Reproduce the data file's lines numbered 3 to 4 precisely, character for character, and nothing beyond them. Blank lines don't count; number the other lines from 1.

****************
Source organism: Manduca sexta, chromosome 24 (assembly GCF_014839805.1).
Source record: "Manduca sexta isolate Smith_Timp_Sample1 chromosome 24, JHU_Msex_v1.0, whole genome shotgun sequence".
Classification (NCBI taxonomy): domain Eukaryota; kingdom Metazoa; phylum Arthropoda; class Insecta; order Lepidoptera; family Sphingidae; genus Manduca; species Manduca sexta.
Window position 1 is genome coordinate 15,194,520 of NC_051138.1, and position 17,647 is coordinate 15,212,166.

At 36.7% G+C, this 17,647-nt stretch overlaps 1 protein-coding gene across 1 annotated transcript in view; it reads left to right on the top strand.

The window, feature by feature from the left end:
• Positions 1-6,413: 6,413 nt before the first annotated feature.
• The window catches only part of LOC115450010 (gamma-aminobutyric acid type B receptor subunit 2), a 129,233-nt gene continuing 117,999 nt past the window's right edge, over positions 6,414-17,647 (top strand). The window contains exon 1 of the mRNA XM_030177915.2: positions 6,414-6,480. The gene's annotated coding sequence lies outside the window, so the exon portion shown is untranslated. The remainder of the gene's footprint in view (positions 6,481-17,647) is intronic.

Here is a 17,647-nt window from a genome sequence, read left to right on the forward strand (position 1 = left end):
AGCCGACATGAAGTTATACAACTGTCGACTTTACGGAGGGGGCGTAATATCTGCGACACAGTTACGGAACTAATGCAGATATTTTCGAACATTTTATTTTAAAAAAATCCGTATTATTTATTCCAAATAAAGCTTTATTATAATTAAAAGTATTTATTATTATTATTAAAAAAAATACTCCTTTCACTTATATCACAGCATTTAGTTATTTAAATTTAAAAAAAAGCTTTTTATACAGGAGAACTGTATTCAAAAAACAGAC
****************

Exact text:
Classification (NCBI taxonomy): domain Eukaryota; kingdom Metazoa; phylum Arthropoda; class Insecta; order Lepidoptera; family Sphingidae; genus Manduca; species Manduca sexta.
Window position 1 is genome coordinate 15,194,520 of NC_051138.1, and position 17,647 is coordinate 15,212,166.